During other seasons, I am more involved with livestock, and as the kids grow, I'm more able to help with that aspect of the operation. When Riley was younger, a schedule was imperative. Now that he is better able to cope with life, we strive for more of a routine than a schedule.
Wednesday, August 13, 2008
Round Two of the Q&A concerns harvest:
I really enjoy these photos and seeing your harvest. What is the grain you are harvesting?
Frazzled Farm Wife said...
Gorgeous pictures! How did the crops run? Our wheat was fantastic!
Brother in Christ said...
What kind of header is on the combine? I realize it is a draper header, but what manufacturer, etc.?
Right now we are harvesting winter wheat. I use the term "we" very loosely here. Actually, my father-in-law, my husband, the hired man, some Virginians, some Canadians, and an Australian are harvesting the winter wheat. But that's another story.
My girl is harvesting a little for herself.
The crops are good this year. We have had issues with worms and sawfly, but the moisture was good and the temperatures were fairly mild this summer.
The header is a HoneyBee. It's long, it's yellow, and it has its own wheels. Sorry, but that's about as technical as I get.
Tuesday, August 12, 2008
I think I better split the Q&A up into a few sections. Today's topic is photography because of questions like this:
~ Straight Shooter ~ said...
Love them all Riley! You are impressive!BTW Momma, what kind of camera do you use? Always. Always, fabulous shots!
Sweet photos. I've always wanted to take some night harvest photos, but I'm always working! Did you have to set up a tripod and take a long exposure to get it right?
Pony Girl said...
I love the shots in general....the background was amazing. I forget, what kind of camera do you use?
In truth, I feel a little bit silly even using the term "photography." I certainly don't consider myself a photographer. I had a crash course in the art when I took a job out of college as an agricultural reporter for a small newspaper. Since then, I have switched to digital and practiced on the available subjects (namely kids, cows, and sunsets).
For the past year, I have been using a Sony DSC-H7. It is a point and shoot camera that has the capability to shoot on manual and adjust some settings, and it has a 15x optical zoom. It is small enough to toss in the diaper bag, but it has enough zoom to reach across the field without eating the combine's dust.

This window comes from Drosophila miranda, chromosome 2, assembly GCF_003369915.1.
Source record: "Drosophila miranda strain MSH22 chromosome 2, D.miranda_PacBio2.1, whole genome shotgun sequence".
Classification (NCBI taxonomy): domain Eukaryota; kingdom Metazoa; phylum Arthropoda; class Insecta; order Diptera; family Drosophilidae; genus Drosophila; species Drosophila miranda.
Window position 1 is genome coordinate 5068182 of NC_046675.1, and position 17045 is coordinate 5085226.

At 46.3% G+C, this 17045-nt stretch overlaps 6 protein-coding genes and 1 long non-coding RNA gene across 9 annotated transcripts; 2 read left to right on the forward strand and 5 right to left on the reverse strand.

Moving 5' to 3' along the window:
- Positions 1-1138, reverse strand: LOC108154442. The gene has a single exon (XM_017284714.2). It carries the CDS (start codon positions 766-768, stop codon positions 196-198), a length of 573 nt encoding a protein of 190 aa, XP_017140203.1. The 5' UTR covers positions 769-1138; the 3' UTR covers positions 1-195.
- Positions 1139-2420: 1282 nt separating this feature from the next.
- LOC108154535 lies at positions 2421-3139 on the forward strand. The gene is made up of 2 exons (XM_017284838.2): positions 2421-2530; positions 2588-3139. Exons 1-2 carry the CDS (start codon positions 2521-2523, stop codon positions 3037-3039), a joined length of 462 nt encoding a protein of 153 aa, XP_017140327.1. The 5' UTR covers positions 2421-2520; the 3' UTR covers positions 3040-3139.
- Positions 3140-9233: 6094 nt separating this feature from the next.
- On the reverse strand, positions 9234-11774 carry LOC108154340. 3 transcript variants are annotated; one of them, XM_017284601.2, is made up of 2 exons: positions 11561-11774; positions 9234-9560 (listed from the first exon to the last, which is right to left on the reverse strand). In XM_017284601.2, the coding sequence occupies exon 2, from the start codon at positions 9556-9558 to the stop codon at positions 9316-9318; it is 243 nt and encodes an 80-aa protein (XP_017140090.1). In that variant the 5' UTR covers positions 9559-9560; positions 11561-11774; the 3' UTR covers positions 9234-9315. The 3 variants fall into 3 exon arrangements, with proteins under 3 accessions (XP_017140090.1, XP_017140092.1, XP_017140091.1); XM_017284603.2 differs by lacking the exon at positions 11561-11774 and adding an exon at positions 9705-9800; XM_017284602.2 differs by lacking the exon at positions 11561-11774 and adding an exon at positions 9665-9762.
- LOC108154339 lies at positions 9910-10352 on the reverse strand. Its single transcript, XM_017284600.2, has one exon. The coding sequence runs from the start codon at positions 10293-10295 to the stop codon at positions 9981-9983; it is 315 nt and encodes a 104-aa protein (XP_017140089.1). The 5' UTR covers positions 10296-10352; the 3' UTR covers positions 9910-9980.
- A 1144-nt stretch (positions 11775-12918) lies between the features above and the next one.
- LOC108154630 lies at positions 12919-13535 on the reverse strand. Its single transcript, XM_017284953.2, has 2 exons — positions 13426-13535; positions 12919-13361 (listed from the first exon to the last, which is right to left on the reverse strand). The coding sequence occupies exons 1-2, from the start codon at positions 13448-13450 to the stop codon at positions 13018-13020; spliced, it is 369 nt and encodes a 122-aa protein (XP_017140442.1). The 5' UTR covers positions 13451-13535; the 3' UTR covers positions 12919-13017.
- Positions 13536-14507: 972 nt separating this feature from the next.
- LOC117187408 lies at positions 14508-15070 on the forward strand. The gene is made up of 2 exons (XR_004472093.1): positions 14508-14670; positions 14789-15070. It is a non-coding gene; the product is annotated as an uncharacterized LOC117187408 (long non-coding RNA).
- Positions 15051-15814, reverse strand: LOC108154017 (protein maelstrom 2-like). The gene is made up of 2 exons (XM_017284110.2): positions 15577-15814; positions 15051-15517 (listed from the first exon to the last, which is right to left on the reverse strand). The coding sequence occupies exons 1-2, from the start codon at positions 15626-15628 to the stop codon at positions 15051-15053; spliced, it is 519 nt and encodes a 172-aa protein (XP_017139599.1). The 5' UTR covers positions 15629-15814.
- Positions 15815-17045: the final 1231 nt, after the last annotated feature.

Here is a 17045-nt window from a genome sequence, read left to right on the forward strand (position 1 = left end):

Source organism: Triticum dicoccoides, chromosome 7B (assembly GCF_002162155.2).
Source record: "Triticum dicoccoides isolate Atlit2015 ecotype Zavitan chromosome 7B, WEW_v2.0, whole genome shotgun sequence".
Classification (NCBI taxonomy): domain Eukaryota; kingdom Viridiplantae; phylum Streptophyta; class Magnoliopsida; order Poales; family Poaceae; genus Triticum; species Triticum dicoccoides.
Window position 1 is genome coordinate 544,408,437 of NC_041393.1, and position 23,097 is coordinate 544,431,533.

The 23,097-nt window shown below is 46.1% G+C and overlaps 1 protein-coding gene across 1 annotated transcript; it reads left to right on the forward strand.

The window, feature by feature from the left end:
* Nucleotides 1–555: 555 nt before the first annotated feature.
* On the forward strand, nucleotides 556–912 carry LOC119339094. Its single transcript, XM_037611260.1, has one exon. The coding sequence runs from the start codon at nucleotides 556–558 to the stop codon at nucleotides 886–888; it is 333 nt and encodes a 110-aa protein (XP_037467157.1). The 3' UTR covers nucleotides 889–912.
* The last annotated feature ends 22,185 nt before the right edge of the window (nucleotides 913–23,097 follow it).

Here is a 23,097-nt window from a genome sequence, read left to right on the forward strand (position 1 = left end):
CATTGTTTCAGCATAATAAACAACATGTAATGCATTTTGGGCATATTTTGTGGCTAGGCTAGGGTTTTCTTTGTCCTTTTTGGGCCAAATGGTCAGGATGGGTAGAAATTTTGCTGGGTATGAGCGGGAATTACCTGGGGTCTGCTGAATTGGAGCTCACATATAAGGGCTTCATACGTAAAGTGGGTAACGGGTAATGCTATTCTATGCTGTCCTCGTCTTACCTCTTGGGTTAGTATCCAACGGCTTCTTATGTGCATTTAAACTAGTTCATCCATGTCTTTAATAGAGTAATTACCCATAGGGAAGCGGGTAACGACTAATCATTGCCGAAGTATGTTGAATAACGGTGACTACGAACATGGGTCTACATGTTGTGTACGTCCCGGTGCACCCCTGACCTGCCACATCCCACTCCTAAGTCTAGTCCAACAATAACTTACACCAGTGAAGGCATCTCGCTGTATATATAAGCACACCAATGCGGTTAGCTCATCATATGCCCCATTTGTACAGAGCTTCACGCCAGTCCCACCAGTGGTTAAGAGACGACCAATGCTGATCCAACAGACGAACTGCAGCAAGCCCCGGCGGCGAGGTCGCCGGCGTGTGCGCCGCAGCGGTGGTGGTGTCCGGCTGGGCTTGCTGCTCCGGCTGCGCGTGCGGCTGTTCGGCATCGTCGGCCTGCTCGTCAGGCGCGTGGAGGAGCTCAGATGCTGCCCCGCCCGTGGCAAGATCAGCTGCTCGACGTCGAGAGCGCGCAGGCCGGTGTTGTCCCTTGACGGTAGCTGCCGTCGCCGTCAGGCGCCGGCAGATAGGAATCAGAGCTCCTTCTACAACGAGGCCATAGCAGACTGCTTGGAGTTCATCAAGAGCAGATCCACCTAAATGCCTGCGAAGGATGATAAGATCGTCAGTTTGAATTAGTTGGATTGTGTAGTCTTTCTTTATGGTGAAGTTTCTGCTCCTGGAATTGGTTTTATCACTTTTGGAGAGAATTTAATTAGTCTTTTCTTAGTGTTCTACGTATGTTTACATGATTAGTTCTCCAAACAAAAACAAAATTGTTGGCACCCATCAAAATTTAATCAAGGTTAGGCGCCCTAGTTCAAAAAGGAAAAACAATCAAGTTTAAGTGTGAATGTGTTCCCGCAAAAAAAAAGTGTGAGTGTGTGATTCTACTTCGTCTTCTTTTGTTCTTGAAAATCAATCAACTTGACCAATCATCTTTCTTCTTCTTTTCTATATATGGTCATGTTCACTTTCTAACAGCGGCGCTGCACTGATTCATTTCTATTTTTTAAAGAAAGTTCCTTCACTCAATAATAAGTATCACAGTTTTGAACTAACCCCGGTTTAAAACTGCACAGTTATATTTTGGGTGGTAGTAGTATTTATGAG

I do not use a tripod. In fact, the night harvest pictures were taken when I hastily grabbed my camera off the seat of the vehicle and clicked a few times. I think the "Steady Shot" feature on this camera must work quite well. Many of the photos on this blog were taken with a toddler hanging off my leg. Some were taken one-handed while I was driving a four-wheeler with the other hand.
While I'm not a photographer and I don't have professional equipment, I do have access to some beautiful photo opportunities, and I try to take advantage of that. I love the way that pictures can tell a story.
Someday I think my kids will appreciate my hobby.
Monday, August 11, 2008
Sunday, August 10, 2008
My husband's premature birth interrupted harvest 36 years ago, and last night a cloudburst interrupted harvest so that he could enjoy a rare indoor birthday party. Usually his birthday is celebrated with a quick dinner in the dusty field; we felt fortunate to eat cake without the interference of bugs drawn to the light of the candles.
Of course, by the time the kids were done blowing out the candles for their daddy, the cake was drenched with saliva.
We ate it anyway.
It was chocolate.
Following the cake was the much-anticipated gift opening session. Riley presented his dad with a circuit board that he wired to play "Happy Birthday." Anna made several pink frilly cards and wrapped up the 2007 edition of the Cabela's Master Catalog (hardback edition). He was very surprised.
She also dumped a container of homemade confetti on his head.
I couldn't think of a thing to get him, so I gave him a card and a turkey dinner.
He didn't seem too disappointed. Looking at this picture, it seems like he has everything he ever wanted.
Friday, August 8, 2008
I didn't take that picture of the skunk.